USDA Beef Grades
The United States Department of Agriculture, or USDA, separates beef into eight different grades: Prime, Choice, Select, Standard, Commercial, Utility, Cutter and Canner. The first three are the most well-known — here’s a breakdown to help you understand how beef is graded for quality.
Most restaurants and hotels serve Prime or Choice beef, and only about two percent of all beef graded by the USDA qualifies for Prime distinction. It’s an assignation for the highest quality beef in regards to tenderness, juiciness and flavor. This meat quality grade is based primarily on the marbling (intramuscular fat) and maturity. Marbling adds flavor and therefore younger cows produce the most tender meat. Prime cuts of beef are best prepared using dry-heat cooking such as roasting, grilling or broiling.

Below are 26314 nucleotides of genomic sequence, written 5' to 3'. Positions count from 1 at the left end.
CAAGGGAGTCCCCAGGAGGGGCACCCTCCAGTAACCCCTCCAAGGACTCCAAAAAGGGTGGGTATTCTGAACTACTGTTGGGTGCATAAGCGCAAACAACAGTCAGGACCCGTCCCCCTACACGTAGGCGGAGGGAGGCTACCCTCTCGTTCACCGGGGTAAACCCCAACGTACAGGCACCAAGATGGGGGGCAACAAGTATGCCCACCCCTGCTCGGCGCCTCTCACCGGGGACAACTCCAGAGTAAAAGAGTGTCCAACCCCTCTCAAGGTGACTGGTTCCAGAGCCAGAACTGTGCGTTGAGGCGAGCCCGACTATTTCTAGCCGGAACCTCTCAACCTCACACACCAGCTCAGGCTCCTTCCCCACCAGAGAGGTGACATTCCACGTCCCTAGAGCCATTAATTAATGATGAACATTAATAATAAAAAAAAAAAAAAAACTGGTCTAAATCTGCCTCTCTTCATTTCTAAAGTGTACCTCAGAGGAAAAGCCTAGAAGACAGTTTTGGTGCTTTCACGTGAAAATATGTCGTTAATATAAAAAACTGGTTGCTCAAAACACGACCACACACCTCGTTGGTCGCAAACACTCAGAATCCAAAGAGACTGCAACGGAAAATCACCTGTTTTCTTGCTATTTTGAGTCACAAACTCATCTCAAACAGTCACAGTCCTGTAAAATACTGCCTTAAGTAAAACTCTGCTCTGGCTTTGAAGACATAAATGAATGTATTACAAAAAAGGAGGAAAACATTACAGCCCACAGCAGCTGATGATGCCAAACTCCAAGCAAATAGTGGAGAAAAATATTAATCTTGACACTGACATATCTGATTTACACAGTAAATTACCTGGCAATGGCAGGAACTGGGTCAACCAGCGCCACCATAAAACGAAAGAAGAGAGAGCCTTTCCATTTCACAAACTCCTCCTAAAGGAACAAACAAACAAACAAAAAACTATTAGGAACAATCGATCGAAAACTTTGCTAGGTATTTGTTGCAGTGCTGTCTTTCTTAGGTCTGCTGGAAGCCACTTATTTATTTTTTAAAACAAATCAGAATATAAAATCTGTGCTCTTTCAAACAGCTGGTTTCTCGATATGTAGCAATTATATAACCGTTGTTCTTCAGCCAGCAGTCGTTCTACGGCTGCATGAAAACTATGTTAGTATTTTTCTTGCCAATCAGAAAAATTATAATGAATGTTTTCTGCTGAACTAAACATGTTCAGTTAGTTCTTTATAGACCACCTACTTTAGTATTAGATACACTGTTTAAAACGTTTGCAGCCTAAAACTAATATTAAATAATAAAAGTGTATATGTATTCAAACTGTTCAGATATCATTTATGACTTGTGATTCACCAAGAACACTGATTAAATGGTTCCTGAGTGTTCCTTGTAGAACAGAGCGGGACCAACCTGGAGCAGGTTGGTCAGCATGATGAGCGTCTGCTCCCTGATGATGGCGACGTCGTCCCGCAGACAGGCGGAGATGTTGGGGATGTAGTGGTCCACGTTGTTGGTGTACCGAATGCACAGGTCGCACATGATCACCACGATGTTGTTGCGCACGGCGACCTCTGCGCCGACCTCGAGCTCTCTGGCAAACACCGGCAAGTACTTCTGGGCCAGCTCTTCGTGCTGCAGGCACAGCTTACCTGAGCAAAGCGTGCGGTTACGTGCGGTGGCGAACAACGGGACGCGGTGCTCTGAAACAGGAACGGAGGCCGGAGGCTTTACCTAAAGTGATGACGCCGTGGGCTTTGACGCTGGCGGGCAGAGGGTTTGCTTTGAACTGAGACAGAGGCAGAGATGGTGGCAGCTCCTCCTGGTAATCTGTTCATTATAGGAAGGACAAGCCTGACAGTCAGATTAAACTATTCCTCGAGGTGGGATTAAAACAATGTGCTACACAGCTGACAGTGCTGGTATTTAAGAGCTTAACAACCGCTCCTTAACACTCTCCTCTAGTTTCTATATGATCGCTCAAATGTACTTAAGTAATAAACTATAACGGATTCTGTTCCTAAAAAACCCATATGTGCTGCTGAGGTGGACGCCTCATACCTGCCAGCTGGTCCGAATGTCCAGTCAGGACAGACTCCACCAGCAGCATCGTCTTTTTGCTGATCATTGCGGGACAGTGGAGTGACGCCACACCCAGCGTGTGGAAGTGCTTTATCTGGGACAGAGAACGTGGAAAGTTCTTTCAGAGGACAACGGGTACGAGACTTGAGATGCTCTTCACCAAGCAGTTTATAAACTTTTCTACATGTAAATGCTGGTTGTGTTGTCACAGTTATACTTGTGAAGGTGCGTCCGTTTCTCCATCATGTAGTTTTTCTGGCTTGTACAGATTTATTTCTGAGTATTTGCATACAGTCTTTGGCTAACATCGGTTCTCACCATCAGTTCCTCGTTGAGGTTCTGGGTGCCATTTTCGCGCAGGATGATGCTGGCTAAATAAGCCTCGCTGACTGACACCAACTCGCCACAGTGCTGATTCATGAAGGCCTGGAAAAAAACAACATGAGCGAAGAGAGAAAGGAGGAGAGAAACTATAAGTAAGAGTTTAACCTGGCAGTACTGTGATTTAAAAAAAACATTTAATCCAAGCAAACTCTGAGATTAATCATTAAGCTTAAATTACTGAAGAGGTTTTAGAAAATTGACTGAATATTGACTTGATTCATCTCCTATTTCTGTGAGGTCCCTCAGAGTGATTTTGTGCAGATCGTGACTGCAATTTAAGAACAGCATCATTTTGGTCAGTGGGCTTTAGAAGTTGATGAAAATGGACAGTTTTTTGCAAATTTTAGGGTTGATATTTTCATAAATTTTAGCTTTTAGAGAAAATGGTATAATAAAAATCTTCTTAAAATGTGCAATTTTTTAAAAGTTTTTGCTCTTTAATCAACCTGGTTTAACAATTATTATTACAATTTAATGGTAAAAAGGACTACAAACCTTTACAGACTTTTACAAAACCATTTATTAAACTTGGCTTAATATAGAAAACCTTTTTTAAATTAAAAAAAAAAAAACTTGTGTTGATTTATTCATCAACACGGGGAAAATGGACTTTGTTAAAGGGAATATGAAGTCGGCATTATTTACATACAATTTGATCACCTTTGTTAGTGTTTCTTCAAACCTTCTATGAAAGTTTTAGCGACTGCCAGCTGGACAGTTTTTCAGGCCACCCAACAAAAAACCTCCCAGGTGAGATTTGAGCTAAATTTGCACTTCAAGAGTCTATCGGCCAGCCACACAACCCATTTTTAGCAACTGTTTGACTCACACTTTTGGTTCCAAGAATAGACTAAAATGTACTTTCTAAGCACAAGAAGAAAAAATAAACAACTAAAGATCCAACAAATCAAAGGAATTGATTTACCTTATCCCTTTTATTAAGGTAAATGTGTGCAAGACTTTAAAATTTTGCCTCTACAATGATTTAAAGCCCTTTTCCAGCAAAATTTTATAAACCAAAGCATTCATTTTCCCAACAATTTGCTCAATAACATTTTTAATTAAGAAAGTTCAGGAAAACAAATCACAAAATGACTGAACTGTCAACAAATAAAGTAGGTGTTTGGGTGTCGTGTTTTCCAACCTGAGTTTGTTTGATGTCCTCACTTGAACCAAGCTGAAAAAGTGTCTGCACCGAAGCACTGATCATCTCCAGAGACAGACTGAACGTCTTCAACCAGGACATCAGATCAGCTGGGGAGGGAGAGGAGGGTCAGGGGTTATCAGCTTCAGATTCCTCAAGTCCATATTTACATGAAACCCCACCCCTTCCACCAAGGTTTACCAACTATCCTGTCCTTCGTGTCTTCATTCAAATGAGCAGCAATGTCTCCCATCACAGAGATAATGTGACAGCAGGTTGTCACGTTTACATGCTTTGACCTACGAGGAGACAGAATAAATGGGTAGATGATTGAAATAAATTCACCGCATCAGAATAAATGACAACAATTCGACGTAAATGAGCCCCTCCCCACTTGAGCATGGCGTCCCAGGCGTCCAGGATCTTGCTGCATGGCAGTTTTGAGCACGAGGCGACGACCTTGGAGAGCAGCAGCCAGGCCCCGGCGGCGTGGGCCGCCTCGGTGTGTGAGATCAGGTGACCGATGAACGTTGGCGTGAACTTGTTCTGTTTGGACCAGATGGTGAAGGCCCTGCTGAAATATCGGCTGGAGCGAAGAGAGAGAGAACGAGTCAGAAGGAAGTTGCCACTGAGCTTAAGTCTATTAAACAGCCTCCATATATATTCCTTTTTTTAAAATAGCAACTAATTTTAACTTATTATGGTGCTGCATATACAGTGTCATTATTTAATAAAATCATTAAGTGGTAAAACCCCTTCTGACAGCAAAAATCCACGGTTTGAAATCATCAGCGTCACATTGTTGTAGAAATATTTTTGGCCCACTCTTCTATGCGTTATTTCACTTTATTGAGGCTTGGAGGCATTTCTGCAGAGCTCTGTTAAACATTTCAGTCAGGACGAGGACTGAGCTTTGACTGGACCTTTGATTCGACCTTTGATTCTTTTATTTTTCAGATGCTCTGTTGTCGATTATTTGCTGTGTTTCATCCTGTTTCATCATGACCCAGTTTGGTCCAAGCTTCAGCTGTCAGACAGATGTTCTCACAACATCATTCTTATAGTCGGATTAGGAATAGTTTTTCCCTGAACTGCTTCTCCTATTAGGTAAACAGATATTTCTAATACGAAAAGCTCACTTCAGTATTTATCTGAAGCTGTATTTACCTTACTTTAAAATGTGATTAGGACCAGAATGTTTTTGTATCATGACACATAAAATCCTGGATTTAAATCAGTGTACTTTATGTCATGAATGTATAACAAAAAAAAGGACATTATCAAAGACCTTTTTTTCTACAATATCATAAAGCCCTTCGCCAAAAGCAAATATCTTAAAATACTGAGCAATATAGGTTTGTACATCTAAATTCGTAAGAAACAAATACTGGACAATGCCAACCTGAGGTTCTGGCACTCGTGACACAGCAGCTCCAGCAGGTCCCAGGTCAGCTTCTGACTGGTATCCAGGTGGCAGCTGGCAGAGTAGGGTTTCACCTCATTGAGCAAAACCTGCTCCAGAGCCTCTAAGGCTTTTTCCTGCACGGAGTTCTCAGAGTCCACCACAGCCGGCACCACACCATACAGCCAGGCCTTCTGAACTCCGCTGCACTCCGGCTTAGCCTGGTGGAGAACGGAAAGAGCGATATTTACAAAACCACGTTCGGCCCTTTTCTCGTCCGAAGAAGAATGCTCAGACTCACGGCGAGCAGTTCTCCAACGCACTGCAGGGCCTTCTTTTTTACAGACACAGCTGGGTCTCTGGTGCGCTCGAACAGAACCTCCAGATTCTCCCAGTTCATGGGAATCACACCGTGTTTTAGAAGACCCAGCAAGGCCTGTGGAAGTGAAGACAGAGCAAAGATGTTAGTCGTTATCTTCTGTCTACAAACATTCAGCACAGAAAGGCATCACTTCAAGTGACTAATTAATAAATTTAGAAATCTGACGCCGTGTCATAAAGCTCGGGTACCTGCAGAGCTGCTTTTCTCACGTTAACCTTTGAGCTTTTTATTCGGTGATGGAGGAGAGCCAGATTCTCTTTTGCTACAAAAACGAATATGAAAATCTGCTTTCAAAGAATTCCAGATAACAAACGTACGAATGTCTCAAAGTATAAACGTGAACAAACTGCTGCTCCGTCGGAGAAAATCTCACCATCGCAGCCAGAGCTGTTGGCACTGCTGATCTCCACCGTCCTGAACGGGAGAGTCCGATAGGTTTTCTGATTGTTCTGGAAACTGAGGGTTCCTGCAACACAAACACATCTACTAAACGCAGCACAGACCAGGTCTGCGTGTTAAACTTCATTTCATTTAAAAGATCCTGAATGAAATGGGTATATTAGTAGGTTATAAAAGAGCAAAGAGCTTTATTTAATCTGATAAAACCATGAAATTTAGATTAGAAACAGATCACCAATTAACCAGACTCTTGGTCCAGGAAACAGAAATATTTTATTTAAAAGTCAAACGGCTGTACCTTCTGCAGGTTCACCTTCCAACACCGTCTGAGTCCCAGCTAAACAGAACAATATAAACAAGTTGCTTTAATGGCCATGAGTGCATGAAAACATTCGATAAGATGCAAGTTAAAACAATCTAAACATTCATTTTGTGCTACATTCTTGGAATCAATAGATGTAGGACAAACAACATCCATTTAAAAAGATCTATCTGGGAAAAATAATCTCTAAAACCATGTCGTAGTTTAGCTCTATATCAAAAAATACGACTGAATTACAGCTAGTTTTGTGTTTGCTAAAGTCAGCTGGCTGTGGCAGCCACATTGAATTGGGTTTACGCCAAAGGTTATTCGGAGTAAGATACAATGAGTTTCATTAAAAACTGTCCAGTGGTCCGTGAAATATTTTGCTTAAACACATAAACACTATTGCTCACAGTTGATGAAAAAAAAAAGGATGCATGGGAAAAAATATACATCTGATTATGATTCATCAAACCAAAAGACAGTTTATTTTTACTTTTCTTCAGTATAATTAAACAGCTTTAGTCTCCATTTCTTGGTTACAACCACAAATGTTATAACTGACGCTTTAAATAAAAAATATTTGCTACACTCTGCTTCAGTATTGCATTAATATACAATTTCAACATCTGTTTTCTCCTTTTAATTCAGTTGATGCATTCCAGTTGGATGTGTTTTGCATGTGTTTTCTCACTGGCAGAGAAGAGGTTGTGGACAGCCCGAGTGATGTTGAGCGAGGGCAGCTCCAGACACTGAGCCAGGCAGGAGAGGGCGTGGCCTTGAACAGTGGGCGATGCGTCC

Choice beef is high quality but has less marbling than Prime. Choice roasts and steaks from the loin and rib tend to be very tender, juicy and flavorful, making them suitable for broiling, roasting or grilling. Cuts that are less tender are better for braising or simmering.
Select grade beef has a lot less marbling than Prime and Choice meat. Select is commonly available in most cuts, but just keep in mind that if it’s not prepared properly, it may be tough and dry.
Certified Angus Beef
Another grading program is Certified Angus Beef, a designation awarded by Wooster, Ohio-based Certified Angus Beef LLC. In order to earn the brand’s logo, qualifying beef must pass eight specifications more than USDA Choice regarding marbling, tenderness and consistency of flavor. Tellingly, only one in four Angus in the U.S. qualify. A cow that provides Angus certified meat must have Angus parentage and a coat that is at least 51 percent black.
Warning: Do not confuse prime beef with prime rib — the prime rib refers to the location from where the meat is cut, not the graded quality of the beef. The grades refer primarily to the amount of fat marbling in the muscle. Prime beef must contain no less than 8 percent intramuscular fat.